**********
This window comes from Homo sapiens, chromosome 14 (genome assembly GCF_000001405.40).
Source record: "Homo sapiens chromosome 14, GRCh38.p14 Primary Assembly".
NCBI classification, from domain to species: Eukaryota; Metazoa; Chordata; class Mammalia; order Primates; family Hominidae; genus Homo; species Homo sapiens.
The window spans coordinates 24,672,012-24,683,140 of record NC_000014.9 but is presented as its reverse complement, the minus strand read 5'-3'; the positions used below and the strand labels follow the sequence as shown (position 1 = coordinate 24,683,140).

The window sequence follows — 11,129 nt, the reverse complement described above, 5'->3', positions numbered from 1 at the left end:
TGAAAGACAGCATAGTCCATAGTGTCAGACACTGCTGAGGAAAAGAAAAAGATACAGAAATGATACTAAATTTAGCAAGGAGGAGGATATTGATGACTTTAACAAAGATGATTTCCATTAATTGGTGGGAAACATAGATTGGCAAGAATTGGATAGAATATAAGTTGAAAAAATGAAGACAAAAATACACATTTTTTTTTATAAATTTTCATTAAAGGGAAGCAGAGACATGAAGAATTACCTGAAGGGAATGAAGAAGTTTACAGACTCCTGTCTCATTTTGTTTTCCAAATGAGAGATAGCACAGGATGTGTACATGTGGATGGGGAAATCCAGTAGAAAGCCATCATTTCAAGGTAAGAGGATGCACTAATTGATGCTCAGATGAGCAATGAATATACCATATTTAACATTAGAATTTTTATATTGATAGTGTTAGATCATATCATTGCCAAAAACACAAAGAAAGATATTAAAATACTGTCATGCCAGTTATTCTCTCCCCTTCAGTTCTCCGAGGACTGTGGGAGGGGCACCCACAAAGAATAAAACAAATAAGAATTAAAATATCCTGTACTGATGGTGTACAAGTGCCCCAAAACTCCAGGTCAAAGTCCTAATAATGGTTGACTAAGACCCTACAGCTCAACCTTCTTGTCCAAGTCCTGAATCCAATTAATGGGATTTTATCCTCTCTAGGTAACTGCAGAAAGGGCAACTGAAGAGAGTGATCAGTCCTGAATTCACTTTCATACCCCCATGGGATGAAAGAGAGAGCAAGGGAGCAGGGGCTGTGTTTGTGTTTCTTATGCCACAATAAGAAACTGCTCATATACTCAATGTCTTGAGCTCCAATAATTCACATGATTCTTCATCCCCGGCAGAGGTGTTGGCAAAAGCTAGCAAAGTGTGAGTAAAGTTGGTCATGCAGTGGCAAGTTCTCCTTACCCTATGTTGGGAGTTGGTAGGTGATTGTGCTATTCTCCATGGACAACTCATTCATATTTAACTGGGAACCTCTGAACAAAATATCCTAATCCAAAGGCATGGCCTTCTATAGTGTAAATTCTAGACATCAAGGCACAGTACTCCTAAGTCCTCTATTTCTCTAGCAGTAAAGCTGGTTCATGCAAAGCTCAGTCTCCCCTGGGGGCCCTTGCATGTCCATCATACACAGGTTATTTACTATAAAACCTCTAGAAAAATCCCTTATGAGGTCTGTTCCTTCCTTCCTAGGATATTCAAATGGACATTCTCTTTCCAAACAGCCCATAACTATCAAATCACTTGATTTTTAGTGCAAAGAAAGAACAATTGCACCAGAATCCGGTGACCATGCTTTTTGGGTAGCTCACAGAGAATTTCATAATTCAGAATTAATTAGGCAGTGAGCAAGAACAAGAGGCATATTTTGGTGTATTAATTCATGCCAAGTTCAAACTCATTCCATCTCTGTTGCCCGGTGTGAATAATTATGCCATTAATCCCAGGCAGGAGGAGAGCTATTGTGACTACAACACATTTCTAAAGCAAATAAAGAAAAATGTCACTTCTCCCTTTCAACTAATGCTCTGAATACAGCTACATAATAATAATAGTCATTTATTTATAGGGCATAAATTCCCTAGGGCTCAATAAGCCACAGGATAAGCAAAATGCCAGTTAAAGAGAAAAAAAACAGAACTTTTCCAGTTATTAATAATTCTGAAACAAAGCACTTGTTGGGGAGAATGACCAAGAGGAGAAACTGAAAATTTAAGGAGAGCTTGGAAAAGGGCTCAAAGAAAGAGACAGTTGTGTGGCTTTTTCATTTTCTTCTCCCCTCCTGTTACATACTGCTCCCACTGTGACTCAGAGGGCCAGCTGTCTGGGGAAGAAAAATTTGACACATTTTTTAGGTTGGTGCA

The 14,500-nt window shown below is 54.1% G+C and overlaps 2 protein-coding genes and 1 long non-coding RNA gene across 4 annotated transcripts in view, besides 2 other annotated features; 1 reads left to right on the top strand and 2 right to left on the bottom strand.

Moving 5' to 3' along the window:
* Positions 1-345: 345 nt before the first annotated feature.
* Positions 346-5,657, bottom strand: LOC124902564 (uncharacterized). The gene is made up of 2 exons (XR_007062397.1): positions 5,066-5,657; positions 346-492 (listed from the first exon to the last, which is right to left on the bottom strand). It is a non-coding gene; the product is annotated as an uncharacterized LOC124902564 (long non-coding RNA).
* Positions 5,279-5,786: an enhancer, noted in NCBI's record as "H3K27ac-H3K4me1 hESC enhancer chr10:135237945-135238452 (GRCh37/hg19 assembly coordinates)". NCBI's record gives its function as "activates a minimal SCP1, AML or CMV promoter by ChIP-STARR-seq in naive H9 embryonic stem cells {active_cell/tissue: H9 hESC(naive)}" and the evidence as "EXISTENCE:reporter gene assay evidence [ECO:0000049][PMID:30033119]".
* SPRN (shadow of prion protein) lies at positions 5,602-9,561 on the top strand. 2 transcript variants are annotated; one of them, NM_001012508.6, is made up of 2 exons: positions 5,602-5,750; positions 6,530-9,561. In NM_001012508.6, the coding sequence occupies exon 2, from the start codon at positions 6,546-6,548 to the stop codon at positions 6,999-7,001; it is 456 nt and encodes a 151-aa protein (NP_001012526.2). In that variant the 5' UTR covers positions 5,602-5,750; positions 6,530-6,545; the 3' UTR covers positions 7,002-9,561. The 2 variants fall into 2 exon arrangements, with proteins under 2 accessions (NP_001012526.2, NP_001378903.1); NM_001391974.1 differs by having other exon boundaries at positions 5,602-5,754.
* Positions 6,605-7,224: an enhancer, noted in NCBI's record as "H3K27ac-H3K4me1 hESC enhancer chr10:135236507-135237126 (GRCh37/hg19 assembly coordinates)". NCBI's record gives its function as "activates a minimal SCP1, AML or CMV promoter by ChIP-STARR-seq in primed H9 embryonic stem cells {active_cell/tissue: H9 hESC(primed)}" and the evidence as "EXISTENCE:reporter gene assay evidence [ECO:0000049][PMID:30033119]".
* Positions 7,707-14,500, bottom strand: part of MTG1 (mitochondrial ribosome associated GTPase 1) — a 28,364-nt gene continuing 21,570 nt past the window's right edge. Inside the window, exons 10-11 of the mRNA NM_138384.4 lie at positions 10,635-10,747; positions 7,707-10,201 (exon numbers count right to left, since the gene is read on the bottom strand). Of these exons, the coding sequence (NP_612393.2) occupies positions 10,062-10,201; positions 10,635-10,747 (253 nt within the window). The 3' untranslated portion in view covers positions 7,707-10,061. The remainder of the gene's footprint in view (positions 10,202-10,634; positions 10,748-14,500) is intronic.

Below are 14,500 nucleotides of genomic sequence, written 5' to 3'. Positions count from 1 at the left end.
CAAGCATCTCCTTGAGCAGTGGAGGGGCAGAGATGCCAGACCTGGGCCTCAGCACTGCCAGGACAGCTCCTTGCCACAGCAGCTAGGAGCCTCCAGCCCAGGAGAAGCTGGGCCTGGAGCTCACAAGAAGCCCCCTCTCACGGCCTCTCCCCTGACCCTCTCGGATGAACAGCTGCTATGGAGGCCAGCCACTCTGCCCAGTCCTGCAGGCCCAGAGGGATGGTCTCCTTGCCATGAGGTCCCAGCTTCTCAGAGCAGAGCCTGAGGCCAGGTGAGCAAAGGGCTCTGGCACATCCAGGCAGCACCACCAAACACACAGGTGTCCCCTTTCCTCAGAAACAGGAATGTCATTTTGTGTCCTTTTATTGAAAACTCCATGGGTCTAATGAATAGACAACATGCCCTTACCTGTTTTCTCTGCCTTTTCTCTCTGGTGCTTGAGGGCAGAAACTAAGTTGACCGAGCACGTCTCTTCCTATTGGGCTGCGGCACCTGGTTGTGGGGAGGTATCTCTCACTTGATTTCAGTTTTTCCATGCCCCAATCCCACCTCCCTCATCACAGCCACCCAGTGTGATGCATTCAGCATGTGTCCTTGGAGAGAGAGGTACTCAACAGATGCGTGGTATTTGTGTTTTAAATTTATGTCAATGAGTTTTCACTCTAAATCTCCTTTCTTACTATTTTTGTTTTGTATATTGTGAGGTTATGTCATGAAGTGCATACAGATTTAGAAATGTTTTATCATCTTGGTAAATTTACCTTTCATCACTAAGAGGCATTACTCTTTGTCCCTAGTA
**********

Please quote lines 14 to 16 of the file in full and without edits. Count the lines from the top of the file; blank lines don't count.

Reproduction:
* Positions 7,707-14,500, bottom strand: part of MTG1 (mitochondrial ribosome associated GTPase 1) — a 28,364-nt gene continuing 21,570 nt past the window's right edge. Inside the window, exons 10-11 of the mRNA NM_138384.4 lie at positions 10,635-10,747; positions 7,707-10,201 (exon numbers count right to left, since the gene is read on the bottom strand). Of these exons, the coding sequence (NP_612393.2) occupies positions 10,062-10,201; positions 10,635-10,747 (253 nt within the window). The 3' untranslated portion in view covers positions 7,707-10,061. The remainder of the gene's footprint in view (positions 10,202-10,634; positions 10,748-14,500) is intronic.

Below are 14,500 nucleotides of genomic sequence, written 5' to 3'. Positions count from 1 at the left end.
CAAGCATCTCCTTGAGCAGTGGAGGGGCAGAGATGCCAGACCTGGGCCTCAGCACTGCCAGGACAGCTCCTTGCCACAGCAGCTAGGAGCCTCCAGCCCAGGAGAAGCTGGGCCTGGAGCTCACAAGAAGCCCCCTCTCACGGCCTCTCCCCTGACCCTCTCGGATGAACAGCTGCTATGGAGGCCAGCCACTCTGCCCAGTCCTGCAGGCCCAGAGGGATGGTCTCCTTGCCATGAGGTCCCAGCTTCTCAGAGCAGAGCCTGAGGCCAGGTGAGCAAAGGGCTCTGGCACATCCAGGCAGCACCACCAAACACACAGGTGTCCCCTTTCCTCAGAAACAGGAATGTCATTTTGTGTCCTTTTATTGAAAACTCCATGGGTCTAATGAATAGACAACATGCCCTTACCTGTTTTCTCTGCCTTTTCTCTCTGGTGCTTGAGGGCAGAAACTAAGTTGACCGAGCACGTCTCTTCCTATTGGGCTGCGGCACCTGGTTGTGGGGAGGTATCTCTCACTTGATTTCAGTTTTTCCATGCCCCAATCCCACCTCCCTCATCACAGCCACCCAGTGTGATGCATTCAGCATGTGTCCTTGGAGAGAGAGGTACTCAACAGATGCGTGGTATTTGTGTTTTAAATTTATGTCAATGAGTTTTCACTCTAAATCTCCTTTCTTACTATTTTTGTTTTGTATATTGTGAGGTTATGTCATGAAGTGCATACAGATTTAGAAATGTTTTATCATCTTGGTAAATTTACCTTTCATCACTAAGAGGCATTACTCTTTGTCCCTAGTA